In 1877 prospector Ed Schieffelin dared to search for silver in the San Pedro Valley – a land frequented by hostile Apaches. He had been warned by troopers at the newly established Camp Huachuca, some 20 miles distant, that all he would find would be his own tombstone. That warning inspired the name of his first claim. Two years later, after the influx of miners to the silver rich hills, the miner’s camp became a city known as Tombstone. Schieffelin, having been a prospector since age 17, soon grew restless to explore new country and when offered $300,000 for his claims in 1880, he quickly accepted. He left the now prosperous city he had founded, a rich man. Although wealthy enough to live comfortably for the rest of his life, Schieffelin continued to prospect the West, including Alaska, until his death in Oregon in 1897. –excerpt from the Cochise County Courthouse in Tombstone, AZ.
One of the most famous figures to emerge from the 19th-century history of the American West, Wyatt Earp (1848-1929) was known first and foremost for his participation in a notorious gunfight at the O.K. Corral in Tombstone, Arizona in 1881.Tombstone was booming after a silver rush, and most of the Earp family had gathered there. Virgil was working as the town marshal, and Wyatt began working alongside him. In March 1881, while pursuing a group of cowboys who had robbed a stagecoach, Wyatt struck a deal with local rancher Ike Clanton, who had ties to the cowboys. Clanton soon turned against him, however, and began threatening the Earp brothers. The feud escalated, and finally exploded into violence on October 26, 1881 at the O.K. Corral.In the gunfight, Virgil, Morgan and Wyatt Earp and Doc Holliday faced off against the Clanton gang (Ike, his brother Billy, and Tom and Frank McLaury). Morgan, Virgil and Holliday were all wounded, but survived; Billy and the McLaurys were killed; and Wyatt Earp escaped without injury.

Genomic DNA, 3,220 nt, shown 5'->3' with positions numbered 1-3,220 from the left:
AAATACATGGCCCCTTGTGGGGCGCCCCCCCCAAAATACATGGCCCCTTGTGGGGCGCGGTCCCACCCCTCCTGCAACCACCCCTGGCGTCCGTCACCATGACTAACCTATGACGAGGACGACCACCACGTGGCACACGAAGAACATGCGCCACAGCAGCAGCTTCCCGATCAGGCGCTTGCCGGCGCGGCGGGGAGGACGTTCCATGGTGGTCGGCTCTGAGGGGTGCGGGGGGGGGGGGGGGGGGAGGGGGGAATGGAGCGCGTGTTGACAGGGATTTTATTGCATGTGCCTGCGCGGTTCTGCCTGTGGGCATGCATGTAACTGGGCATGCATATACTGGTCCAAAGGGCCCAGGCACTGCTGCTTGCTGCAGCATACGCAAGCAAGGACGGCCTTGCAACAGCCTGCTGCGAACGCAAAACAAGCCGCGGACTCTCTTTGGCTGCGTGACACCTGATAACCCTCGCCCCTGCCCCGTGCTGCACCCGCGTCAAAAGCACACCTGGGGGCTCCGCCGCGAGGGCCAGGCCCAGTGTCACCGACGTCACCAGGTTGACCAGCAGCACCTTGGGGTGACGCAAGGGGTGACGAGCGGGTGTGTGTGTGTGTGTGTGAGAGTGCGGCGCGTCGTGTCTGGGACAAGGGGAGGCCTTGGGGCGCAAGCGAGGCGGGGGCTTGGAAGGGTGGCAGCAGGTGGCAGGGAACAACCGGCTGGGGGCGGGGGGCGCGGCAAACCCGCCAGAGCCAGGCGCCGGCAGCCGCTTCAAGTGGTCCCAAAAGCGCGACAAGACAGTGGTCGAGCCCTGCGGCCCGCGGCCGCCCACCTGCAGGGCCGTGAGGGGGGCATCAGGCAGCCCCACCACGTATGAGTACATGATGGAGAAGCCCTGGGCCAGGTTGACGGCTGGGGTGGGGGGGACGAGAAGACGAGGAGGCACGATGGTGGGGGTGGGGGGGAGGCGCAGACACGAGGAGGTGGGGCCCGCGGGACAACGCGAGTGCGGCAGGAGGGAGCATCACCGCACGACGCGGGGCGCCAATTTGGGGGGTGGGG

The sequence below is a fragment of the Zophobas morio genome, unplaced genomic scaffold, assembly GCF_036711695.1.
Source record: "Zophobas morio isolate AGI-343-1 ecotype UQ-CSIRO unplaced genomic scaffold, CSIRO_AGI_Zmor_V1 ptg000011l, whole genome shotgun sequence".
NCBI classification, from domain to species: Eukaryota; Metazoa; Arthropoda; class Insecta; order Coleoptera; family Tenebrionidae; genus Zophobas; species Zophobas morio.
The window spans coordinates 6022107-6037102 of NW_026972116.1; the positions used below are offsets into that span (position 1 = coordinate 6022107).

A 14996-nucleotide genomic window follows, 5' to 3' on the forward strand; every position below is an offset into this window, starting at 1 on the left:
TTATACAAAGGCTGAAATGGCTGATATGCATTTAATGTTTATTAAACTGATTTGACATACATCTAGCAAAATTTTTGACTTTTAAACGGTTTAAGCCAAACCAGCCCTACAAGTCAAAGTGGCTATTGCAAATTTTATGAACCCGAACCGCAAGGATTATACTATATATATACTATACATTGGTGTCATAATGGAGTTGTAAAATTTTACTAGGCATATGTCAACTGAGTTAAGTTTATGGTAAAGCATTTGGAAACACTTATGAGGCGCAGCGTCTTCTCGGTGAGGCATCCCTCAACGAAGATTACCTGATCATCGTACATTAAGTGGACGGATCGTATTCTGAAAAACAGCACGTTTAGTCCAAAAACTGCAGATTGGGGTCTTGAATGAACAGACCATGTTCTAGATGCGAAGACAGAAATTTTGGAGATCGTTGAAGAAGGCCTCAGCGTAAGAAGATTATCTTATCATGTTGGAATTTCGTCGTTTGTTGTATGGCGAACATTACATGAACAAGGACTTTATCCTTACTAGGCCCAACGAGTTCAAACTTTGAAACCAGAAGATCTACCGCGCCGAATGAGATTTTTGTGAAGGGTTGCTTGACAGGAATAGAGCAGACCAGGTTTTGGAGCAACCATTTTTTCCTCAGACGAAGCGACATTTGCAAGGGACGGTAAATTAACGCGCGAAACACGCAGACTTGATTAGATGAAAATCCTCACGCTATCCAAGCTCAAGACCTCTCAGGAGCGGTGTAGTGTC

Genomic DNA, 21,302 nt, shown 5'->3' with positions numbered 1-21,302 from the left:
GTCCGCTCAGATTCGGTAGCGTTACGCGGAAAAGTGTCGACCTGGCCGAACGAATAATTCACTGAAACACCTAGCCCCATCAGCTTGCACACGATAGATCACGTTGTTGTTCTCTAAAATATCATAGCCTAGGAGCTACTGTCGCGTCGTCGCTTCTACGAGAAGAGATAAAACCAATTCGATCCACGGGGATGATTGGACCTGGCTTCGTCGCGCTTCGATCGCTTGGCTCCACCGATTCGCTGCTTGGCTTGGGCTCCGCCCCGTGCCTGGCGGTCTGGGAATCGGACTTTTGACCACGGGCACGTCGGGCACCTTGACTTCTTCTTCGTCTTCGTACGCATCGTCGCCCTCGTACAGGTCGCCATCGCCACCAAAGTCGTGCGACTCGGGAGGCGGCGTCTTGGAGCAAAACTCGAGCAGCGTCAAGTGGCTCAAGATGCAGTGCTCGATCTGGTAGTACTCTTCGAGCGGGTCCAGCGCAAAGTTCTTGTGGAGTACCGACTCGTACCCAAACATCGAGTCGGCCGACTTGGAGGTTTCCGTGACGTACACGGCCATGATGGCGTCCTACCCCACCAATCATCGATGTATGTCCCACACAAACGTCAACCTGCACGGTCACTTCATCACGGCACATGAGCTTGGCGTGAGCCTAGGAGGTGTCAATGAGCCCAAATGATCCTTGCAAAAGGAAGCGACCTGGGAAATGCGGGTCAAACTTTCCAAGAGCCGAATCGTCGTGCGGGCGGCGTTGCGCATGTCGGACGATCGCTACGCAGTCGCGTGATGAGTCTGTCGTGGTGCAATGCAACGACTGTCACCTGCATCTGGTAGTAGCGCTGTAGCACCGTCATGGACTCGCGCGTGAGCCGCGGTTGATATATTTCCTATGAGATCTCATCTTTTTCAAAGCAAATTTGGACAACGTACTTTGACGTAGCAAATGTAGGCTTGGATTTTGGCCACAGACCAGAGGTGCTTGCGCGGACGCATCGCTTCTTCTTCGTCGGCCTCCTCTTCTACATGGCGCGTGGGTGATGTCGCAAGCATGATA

Last weekend was “Wyatt Earp Days” at Tombstone. People dressed in period specific clothing, skits of the fight were recreated in the dusty streets and stagecoaches pulled by horses carried tourists around the town. To say that I had a blast would be an understatement. History abounds. All you have to do it get out there and see it!
Information taken directly from the Cochise County Courthouse in Tombstone, AZ and from http://www.history.com/topics/wyatt-earp